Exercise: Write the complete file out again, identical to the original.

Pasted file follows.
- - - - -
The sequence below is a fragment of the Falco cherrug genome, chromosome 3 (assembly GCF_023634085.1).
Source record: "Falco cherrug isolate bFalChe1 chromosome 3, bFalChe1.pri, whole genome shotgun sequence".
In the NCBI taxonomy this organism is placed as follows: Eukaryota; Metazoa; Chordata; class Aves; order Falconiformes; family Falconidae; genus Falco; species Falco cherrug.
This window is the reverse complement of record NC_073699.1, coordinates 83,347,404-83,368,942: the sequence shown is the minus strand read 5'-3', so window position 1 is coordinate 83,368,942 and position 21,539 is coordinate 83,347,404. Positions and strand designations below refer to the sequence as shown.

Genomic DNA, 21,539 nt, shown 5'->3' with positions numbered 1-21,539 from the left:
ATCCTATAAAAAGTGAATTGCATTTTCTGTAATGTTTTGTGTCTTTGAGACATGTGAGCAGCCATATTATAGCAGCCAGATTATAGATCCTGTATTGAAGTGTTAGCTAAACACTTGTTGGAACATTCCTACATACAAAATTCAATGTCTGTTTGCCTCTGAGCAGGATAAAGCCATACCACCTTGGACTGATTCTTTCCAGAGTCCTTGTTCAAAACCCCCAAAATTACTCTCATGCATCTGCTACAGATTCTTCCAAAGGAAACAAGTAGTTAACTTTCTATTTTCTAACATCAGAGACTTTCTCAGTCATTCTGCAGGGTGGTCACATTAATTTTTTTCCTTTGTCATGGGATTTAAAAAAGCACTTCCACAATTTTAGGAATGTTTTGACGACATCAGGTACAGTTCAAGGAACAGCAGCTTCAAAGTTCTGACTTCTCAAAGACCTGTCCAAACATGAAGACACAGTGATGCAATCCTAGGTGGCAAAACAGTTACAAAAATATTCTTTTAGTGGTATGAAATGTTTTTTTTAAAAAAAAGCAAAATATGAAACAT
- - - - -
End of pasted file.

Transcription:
The sequence below is a fragment of the Falco cherrug genome, chromosome 3 (assembly GCF_023634085.1).
Source record: "Falco cherrug isolate bFalChe1 chromosome 3, bFalChe1.pri, whole genome shotgun sequence".
In the NCBI taxonomy this organism is placed as follows: Eukaryota; Metazoa; Chordata; class Aves; order Falconiformes; family Falconidae; genus Falco; species Falco cherrug.
This window is the reverse complement of record NC_073699.1, coordinates 83,347,404-83,368,942: the sequence shown is the minus strand read 5'-3', so window position 1 is coordinate 83,368,942 and position 21,539 is coordinate 83,347,404. Positions and strand designations below refer to the sequence as shown.

Genomic DNA, 21,539 nt, shown 5'->3' with positions numbered 1-21,539 from the left:
ATCCTATAAAAAGTGAATTGCATTTTCTGTAATGTTTTGTGTCTTTGAGACATGTGAGCAGCCATATTATAGCAGCCAGATTATAGATCCTGTATTGAAGTGTTAGCTAAACACTTGTTGGAACATTCCTACATACAAAATTCAATGTCTGTTTGCCTCTGAGCAGGATAAAGCCATACCACCTTGGACTGATTCTTTCCAGAGTCCTTGTTCAAAACCCCCAAAATTACTCTCATGCATCTGCTACAGATTCTTCCAAAGGAAACAAGTAGTTAACTTTCTATTTTCTAACATCAGAGACTTTCTCAGTCATTCTGCAGGGTGGTCACATTAATTTTTTTCCTTTGTCATGGGATTTAAAAAAGCACTTCCACAATTTTAGGAATGTTTTGACGACATCAGGTACAGTTCAAGGAACAGCAGCTTCAAAGTTCTGACTTCTCAAAGACCTGTCCAAACATGAAGACACAGTGATGCAATCCTAGGTGGCAAAACAGTTACAAAAATATTCTTTTAGTGGTATGAAATGTTTTTTTTAAAAAAAAGCAAAATATGAAACAT